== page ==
Fall 2018 Books
The following is a list of books published by alumnae and faculty, or about alumnae, and received at the Alumnae Quarterly offices since the publication of the summer 2018 issue. To submit your work, please email firstname.lastname@example.org.
Cornell University Press
A distinguished group of scholars analyze the implications of the ongoing technological revolution of jobs, working conditions and income. Focusing on the economic and political implications of artificial intelligence, digital connectivity and robotics for both the global North and global South, they move beyond diagnostics to seek solutions that offer better lives for all.
Eva Paus is professor of economics and Carol Hoffmann Collins ’63 director of the McCulloch Center for Global Initiatives. She is the author of “Foreign Investment, Development, and Globalization: Can Costa Rica become Ireland?”
University of Massachusetts Press
In 1707 Scotland ceased to exist as an independent country and became part of Great Britain. To preserve the country’s unique antiquities and natural specimens, a Scottish earl founded the Society of Antiquaries of Scotland in 1780, whose collections eventually became the National Museum of Scotland. “Exhibiting Scotland” traces how these collections have helped tell the changing stories of this country for centuries and how the museum reflects the Scots’ continuing negotiation of their place within modern Britain.
Alima Bucciantini ’04 is the assistant professor of history at Duquesne University.
From tiny seed to largest tree, the giant sequoia is a living wonder of nature. Numbers fail when trying to describe the ancient and tremendous tree. “The Sequoia Lives On” shares the life story of the giant sequoia, casting light on natural questions: How does this tree grow so big? How does it live so long?
Joanna Cooke ’97 is a writer who spent 10 years living in the Sierra working as an environmental education and National Park Service ranger in Yosemite National Park.
Ezra-Elle had mere moments to choose between saving Azure’s life or the future of a precious potion had been crafted to ensure. The dark faerie godmother chose to rescue the infant in the hopes that Azure might find her way to happily ever after without the magical assist. Thirty long years later an opportunity presents itself — a good life for the solitary, isolated Azure, along with a revenge chaser for the woman’s fate. Ezra-Elle thinks she has found a way to both cure Azure’s loneliness and punish the person who had taken the path meant for her in one fell swoop.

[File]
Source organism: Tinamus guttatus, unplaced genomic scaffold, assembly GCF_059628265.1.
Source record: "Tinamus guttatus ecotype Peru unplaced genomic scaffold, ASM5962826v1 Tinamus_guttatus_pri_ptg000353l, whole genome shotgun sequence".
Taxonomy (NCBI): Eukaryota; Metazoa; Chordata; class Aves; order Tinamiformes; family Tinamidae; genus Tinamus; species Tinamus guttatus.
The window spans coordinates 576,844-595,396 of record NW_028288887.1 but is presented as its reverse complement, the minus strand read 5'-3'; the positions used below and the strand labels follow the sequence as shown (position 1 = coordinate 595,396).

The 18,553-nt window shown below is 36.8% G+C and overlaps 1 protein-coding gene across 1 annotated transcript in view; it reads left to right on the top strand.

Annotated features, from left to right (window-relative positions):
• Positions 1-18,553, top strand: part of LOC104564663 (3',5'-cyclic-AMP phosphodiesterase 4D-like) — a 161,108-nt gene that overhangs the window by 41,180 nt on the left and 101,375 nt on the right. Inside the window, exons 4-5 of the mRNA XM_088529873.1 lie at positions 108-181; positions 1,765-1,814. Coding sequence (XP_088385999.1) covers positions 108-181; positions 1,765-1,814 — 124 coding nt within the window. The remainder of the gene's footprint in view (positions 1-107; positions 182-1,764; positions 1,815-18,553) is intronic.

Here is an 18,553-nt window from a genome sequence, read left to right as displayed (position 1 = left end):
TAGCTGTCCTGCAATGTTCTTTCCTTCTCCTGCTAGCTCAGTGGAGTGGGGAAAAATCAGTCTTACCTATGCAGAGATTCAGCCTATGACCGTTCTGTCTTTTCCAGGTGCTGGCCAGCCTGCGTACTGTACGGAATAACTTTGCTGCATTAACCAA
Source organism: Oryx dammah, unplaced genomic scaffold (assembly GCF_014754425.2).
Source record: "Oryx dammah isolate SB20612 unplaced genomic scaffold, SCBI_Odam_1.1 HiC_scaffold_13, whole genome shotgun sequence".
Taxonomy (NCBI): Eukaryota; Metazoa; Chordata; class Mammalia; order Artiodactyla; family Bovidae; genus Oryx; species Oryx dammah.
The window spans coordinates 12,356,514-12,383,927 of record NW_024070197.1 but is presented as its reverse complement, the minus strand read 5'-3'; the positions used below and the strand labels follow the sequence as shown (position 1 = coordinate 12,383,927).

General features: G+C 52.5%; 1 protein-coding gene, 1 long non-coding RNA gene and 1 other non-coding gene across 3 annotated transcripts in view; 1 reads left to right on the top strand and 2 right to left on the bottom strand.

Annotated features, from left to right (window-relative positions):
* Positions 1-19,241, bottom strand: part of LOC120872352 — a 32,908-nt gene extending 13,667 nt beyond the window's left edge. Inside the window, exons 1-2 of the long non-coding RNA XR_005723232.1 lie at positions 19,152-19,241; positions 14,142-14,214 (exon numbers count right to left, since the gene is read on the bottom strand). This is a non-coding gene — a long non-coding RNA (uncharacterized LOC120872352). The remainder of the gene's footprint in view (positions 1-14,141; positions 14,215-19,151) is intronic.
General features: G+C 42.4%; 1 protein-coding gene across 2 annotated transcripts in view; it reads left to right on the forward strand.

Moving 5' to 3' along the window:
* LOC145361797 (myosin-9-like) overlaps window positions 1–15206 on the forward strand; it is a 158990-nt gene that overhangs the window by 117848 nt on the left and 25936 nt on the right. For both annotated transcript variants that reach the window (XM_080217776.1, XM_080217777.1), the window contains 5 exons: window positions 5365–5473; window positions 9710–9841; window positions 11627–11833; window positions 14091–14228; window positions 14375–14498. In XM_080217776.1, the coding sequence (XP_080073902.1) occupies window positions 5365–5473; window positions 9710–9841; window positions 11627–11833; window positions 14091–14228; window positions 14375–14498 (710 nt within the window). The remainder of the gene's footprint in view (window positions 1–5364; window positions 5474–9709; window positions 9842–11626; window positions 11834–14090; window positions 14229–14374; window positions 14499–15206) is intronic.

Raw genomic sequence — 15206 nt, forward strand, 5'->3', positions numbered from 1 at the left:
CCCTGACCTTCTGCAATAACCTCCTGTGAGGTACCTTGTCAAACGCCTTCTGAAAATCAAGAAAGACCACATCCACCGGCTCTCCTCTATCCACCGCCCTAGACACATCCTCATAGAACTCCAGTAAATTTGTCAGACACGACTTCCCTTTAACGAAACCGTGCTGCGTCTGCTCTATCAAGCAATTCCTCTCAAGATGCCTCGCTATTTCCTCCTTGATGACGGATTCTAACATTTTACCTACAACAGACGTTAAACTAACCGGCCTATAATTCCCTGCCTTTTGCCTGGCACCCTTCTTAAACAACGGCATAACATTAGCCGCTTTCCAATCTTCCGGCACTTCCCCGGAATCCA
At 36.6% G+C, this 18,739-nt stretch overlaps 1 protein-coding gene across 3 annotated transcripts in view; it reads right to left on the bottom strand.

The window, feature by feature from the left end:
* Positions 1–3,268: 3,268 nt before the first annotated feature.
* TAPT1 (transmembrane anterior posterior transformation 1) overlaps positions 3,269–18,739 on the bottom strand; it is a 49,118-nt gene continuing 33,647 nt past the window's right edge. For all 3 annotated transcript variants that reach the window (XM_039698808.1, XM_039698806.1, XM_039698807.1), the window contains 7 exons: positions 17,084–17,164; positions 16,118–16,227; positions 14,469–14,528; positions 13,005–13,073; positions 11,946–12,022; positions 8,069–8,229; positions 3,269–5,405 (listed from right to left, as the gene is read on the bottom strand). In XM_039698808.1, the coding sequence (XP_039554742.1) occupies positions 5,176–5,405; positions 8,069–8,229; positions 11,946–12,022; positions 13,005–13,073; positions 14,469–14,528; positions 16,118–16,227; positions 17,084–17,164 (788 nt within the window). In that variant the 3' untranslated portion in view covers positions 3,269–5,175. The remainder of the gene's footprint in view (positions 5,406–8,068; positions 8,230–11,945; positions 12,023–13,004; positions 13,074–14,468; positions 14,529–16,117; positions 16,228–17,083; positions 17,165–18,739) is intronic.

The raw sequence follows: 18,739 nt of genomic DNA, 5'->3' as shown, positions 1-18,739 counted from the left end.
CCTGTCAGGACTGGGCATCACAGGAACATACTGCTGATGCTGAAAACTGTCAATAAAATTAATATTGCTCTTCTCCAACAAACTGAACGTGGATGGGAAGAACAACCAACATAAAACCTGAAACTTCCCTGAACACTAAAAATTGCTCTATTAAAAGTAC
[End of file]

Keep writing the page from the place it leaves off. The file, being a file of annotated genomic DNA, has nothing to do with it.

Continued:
Liz McMullen ’98 is an author, mentor, publisher and documentarian. Her debut novel, “If I Die Before I Wake,” is a Rainbow Award Finalist. “Finding Home” won the Young Adult Golden Crown Literary Award in 2016. “Through the Hourglass,” a Liz McMullen Show Publication, won a Goldie in the Anthology category and was the second book in the Lizzie’s Bedtime Stories Anthology Series.
Sudden Denouement Publishing
This debut poetry collection is a glimpse into the essence of what it takes to make — and sometimes simultaneously break — a woman as strikingly powerful and beautiful. Split into five sections, Ray writes about chronic illness, depression, love, loss and identity.
Christine Ray ’88 is a writer and freelance editor who lives outside of Philadelphia, Pennsylvania. Her writing has been featured in SpillWords, felan poetry and visual zine, “Anthology Volume I: Writings from the Sudden Denouement Literary Collective,” Nicholas Gagnier’s book “Swear to Me” and will appear in the upcoming collection “All the Lonely People.” She is currently working on her second book of poetry, to be released later in 2018, “The Myths of Girlhood.”
Johns Hopkins University Press
Some call it the blues or a storm in their head. William Styron referred to it as “darkness visible.” Depression is a disorder of the mind and body that affects millions of adults at some point in their lives. Writing from her personal experience as both a recipient and a provider of mental health services, Noonan explains how to obtain care from professionals, outlines what medical options are available and lists everyday things people can do to feel better.